Boys born of rape have psychopathological problems that require specific clinical care. They are depressed, anxious, somatic, delinquent, and aggressive. These children gather in gangs and cause enormous damage in the community. Indeed, sometimes girls and boys team up to commit violence. Although a certain category of girls born from rape seems to develop their resilience by participating in various activities (choir, family housework, participation in cultural associations of churches), another category associates with boys to commit violence and become prostitutes. Yet, the father in a monogamous couple seems to be perceived as an element of stress, especially for the sibling daughters who present a low score of resilience compared to the daughters born of rape and the daughters in the control families. In summary, these results show that it is interesting to analyze the degree of attachment of these children to their parents but also the probable stress that they would induce in the latter. It is also fruitful to analyze the functioning of the parental dyad following the presence of children born of rape behaviors.

Author Contributions

Conceptualization, C.A.F., C.G. and A.B.; Data curation, Y.M.; Formal analysis, C.A.F.; Methodology, C.A.F., C.G., J.B.B. and A.B.; Software, Y.M.; Supervision, C.G. and A.B.; Writing—original draft, C.A.F.; Writing—review and editing, C.A.F., J.B.B. and A.B. All authors have read and agreed to the published version of the manuscript.


This research was funded by ARES-Belgium, and the Centre d’Excellence Dénis Mukwege (CEDM).

Institutional Review Board Statement

The present study was conducted in accordance with the Helsinki declaration and was approved by the Ethics Committee of Psychology, Faculty of Psychology, Logopedics and Education Sciences, University of Liege under the number 2122-054.

Informed Consent Statement

Informed consent was obtained from all participants involved in the study.

Data Availability Statement

The authors declare that the data are available and can be supplied on request.

Conflicts of Interest

The authors declare no conflict of interest.


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Table 1. Child Behavior Check List (CBCL) scores according to mother (M) and father (F).
Table 1. Child Behavior Check List (CBCL) scores according to mother (M) and father (F).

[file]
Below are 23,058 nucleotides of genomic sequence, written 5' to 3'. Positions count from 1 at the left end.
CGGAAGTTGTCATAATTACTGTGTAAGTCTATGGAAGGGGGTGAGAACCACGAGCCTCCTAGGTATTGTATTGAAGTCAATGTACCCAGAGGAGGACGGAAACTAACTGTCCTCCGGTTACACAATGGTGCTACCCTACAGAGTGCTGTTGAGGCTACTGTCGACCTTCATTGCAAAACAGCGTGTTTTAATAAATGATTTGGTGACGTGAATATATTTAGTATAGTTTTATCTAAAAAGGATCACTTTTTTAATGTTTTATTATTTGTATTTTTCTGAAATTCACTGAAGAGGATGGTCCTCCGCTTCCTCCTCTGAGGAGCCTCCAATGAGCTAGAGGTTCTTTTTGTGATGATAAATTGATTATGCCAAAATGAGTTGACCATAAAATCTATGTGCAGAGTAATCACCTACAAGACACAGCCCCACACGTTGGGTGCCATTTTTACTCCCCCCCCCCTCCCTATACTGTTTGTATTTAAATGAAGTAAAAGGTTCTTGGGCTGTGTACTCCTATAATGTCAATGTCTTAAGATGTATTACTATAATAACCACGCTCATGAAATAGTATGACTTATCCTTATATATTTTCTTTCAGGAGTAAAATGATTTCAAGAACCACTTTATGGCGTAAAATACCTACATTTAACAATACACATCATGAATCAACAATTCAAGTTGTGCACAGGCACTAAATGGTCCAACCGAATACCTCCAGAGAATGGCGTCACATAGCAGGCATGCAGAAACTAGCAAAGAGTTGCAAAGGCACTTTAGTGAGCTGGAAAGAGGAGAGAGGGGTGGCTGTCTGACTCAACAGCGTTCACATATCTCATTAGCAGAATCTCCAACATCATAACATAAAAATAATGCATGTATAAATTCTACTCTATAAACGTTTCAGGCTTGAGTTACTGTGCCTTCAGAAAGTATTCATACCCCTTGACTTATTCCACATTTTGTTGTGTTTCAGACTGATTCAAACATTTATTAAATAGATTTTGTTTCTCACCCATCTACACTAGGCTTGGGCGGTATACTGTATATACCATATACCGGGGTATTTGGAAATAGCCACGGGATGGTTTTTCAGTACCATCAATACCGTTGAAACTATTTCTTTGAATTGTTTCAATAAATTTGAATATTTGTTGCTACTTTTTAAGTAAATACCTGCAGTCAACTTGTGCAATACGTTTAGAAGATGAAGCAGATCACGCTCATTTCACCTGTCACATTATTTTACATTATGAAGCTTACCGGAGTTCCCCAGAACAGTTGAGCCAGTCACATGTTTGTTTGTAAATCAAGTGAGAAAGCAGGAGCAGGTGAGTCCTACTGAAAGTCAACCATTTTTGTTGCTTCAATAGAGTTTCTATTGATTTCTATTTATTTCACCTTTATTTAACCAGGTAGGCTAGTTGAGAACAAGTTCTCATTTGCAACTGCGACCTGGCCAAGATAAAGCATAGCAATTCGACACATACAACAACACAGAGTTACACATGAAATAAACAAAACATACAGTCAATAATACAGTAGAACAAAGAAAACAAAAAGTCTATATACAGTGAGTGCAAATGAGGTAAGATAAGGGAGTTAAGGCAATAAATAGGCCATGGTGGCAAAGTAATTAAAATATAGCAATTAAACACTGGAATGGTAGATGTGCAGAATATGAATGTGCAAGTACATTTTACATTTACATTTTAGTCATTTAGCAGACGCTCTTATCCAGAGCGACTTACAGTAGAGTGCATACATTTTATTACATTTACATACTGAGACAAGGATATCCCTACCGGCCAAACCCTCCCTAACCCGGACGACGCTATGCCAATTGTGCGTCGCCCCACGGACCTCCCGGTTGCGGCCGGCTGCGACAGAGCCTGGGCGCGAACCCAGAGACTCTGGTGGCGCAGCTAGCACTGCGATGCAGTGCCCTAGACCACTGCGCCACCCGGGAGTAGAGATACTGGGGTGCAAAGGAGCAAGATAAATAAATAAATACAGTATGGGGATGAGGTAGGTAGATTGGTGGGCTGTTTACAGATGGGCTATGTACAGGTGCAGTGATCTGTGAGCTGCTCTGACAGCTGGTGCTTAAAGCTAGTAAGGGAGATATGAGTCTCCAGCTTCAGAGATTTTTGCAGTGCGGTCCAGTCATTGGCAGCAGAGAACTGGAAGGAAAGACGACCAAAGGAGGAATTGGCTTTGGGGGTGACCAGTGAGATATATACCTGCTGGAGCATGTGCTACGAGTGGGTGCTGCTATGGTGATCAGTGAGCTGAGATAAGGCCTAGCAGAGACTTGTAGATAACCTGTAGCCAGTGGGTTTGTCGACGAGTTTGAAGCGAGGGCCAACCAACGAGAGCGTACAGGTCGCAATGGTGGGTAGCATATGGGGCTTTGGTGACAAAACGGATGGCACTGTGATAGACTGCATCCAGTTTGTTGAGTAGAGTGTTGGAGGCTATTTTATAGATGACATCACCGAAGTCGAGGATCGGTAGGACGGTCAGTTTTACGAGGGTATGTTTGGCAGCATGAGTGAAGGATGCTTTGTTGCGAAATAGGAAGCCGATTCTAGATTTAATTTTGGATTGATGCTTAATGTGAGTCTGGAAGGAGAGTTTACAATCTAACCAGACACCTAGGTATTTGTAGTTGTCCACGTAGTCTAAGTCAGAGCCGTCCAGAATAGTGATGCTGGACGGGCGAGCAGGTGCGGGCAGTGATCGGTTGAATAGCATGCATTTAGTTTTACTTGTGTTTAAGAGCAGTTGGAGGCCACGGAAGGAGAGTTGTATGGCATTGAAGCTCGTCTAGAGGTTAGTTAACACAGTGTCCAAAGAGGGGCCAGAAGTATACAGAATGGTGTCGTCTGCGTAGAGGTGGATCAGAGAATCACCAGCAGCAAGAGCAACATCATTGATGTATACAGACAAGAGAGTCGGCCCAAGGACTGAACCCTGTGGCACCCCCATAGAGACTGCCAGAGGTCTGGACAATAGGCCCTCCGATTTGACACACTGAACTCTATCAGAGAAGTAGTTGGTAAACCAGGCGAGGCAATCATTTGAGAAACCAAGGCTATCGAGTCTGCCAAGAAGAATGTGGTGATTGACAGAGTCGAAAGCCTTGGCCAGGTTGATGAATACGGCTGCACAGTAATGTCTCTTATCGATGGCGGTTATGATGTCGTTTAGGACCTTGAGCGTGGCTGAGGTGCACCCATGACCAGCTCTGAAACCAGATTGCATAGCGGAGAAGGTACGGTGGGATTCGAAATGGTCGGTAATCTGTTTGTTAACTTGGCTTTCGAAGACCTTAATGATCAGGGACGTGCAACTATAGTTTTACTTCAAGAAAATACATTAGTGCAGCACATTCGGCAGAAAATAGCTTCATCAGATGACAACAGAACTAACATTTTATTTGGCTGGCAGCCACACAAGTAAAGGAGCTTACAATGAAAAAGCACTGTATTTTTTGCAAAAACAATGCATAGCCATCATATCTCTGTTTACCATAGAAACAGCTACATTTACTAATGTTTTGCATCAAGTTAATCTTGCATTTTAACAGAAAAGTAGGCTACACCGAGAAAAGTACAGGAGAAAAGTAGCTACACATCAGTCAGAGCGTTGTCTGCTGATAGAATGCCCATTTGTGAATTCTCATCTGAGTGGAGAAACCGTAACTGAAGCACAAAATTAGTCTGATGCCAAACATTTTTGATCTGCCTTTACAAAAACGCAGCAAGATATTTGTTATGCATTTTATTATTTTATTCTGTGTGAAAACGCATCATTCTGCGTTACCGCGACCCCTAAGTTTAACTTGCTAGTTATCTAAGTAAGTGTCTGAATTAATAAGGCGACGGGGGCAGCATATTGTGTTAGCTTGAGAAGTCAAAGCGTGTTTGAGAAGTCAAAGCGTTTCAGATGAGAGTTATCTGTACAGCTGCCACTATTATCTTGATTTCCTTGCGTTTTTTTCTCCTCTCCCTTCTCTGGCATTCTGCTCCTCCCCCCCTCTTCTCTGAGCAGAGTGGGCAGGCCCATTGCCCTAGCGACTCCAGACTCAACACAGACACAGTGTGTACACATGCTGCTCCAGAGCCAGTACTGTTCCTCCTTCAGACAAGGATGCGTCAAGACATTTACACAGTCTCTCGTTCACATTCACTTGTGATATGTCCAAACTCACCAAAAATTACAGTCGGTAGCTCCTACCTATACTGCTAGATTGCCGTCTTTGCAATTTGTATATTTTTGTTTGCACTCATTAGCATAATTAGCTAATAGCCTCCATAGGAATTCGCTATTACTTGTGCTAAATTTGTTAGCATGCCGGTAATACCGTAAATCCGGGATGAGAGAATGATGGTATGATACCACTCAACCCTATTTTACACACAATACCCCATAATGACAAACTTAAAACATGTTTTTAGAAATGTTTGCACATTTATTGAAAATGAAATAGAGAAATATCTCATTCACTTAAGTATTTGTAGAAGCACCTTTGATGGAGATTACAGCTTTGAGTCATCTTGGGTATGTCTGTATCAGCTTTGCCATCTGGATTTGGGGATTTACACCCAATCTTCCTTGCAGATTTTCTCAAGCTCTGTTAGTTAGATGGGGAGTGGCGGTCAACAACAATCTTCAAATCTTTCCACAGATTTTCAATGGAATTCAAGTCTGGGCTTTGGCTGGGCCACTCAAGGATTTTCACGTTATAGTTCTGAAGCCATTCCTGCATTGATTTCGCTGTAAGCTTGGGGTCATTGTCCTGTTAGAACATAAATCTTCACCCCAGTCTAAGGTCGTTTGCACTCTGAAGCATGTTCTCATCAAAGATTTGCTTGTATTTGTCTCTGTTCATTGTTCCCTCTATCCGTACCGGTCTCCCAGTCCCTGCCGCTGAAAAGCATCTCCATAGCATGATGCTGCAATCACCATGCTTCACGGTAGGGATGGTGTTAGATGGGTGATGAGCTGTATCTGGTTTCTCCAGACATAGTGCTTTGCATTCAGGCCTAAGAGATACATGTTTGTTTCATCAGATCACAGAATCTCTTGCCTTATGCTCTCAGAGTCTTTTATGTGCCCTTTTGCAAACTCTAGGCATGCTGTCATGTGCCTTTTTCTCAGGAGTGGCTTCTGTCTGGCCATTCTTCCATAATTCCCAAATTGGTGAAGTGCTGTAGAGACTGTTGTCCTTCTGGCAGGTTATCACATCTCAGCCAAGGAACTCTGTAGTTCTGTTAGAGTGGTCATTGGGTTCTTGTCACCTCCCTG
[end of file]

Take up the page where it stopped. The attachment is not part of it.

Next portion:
Control5.9 ± 3.52.4 ± 1.73.5 ± 4.32.8 ± 1.93.6 ± 3.42.4 ± 2.23.4 ± 2.25 ± 4.511.9 ± 7.98.3 ± 6.129.1 ± 18.8
CBOR8.2 ± 6.64.8 ± 5.29.6 ± 9.25.6 ± 5.76.4 ± 8.43.6 ± 3.27.4 ± 95.8 ± 5.422.6 ± 20.112.8 ± 13.551.4 ± 50.8
Statt = −1.021W = 32W = 18.5We = −1.07W = 39.5W = 30W = 31.5W = 31.5We = −1.16334We = −0.963
Control4.1 ± 1.82.1 ± 1.12.7 ± 1.92.9 ± 1.72.6 ± 2.92.3 ± 2.32.6 ± 2.25.2 ± 69.2 ± 3.77.8 ± 7.724.5 ± 16.2
CBOR6.9 ± 4.53.7 ± 36.3 ± 4.56 ± 3.36.3 ± 4.24.4 ± 3.46.4 ± 4.610.3 ± 8.717.5 ± 9.816.5 ± 12.850.4 ± 29.4
StatWe = −2.4W = 64We = −3W = 39W = 33W = 56W = 39.5W = 58We = −3.29W = 50W = 42
p-value0.025 **0.150.006 ***0.01 **0.004 ***0.0740.011 **0.0930.003 **0.041 **0.016 **
Control4.7 ± 2.62.5 ± 1.81.7 ± 1.93 ± 21.8 ± 1.81.9 ± 1.94.1 ± 2.64.7 ± 4.88.9 ± 4.88.6 ± 5.924.3 ± 13.4
CBOR7.4 ± 5.94.6 ± 4.26 ± 9.16.4 ± 7.77 ± 12.95.8 ± 7.19 ± 12.99.6 ± 13.718 ± 19.118.2 ± 25.755.8 ± 73.1
StatW = 36.5W = 23W = 29W = 30.5W = 35W = 24W = 39W = 29W = 31.5W = 35.5W = 28
Control5.5 ± 32.5 ± 2.13.6 ± 3.13.8 ± 23.3 ± 2.83 ± 1.84.3 ± 2.94.9 ± 2.911.8 ± 5.38.9 ± 5.130.9 ± 12
CBOR5.8 ± 4.13.3 ± 3.34.9 ± 54.2 ± 3.44.1 ± 4.73.7 ± 3.74.7 ± 3.35.9 ± 5.714.3 ± 11.310.6 ± 8.236.5 ± 26
Statt = −0.197W = 88W = 82.5t = −0.302W = 97W = 94t = −0.354W = 94.5W = 98W = 92.5W = 101
Abbreviations: AD: anxious depressed; AV: avoidant/depressed; SO: somatic; SP: sexual preoccupation; TP: thought problems; AP: attention problems; DB: delinquent behavior; AB: aggressive behavior; IB: internalized behaviors; EB: externalized behaviors; CBOR: children born of rape; W: Wilcoxon test; We: Welch test; t: Student’s test; Var: independent variables; ** p < 0.05; *** p < 0.01.
Table 2. Child Behavior Check List (CBCL) scores according to mother and father by different marital regime, monogamous or polygamous.
Table 2. Child Behavior Check List (CBCL) scores according to mother and father by different marital regime, monogamous or polygamous.
Mono5.5 ± 3.12.4 ± 1.53.2 ± 3.72.9 ± 1.93.3 ± 3.32.3 ± 2.33 ± 2.25.2 ± 5.211.3 ± 78.3 ± 6.827.8 ± 18.7
Poly3.3 ± 1.51.3 ± 1.23 ± 12.3 ± 0.62.7 ± 2.53.3 ± 1.23.3 ± 2.34 ± 3.67.7 ± 0.67 ± 5.323.3 ± 6
Statt = 1.153W = 48W = 27.5W = 43.5W = 35W = 17W = 29.5W = 35.5W = 46.5W = 37t = 0.407
Mono8.1 ± 4.74.5 ± 3.57.5 ± 6.26.4 ± 3.97.2 ± 5.24.7 ± 3.57.5 ± 5.710.8 ± 8.420.6 ± 12.418 ± 12.856.6 ± 33.5
Poly2.5 ± 2.11 ± 0.84.5 ± 1.33.5 ± 1.72 ± 1.42.2 ± 1.52.2 ± 1.52.5 ± 1.38.2 ± 3.54.5 ± 1.320.5 ± 7.2
Statt = 2.3W = 74We = 1.972t = 1.425We = 3.839W = 56.5W = 68W = 70We = 3.79W = 71We = 4.335